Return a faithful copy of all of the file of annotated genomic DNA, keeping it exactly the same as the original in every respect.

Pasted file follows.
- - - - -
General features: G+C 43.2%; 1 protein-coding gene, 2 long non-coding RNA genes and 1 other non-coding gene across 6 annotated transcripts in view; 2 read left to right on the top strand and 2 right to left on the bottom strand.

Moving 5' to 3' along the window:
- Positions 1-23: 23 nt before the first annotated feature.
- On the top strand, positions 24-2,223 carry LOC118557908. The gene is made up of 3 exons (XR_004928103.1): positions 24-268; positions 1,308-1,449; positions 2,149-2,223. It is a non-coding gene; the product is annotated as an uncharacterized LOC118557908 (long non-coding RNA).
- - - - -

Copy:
General features: G+C 43.2%; 1 protein-coding gene, 2 long non-coding RNA genes and 1 other non-coding gene across 6 annotated transcripts in view; 2 read left to right on the top strand and 2 right to left on the bottom strand.

Moving 5' to 3' along the window:
- Positions 1-23: 23 nt before the first annotated feature.
- On the top strand, positions 24-2,223 carry LOC118557908. The gene is made up of 3 exons (XR_004928103.1): positions 24-268; positions 1,308-1,449; positions 2,149-2,223. It is a non-coding gene; the product is annotated as an uncharacterized LOC118557908 (long non-coding RNA).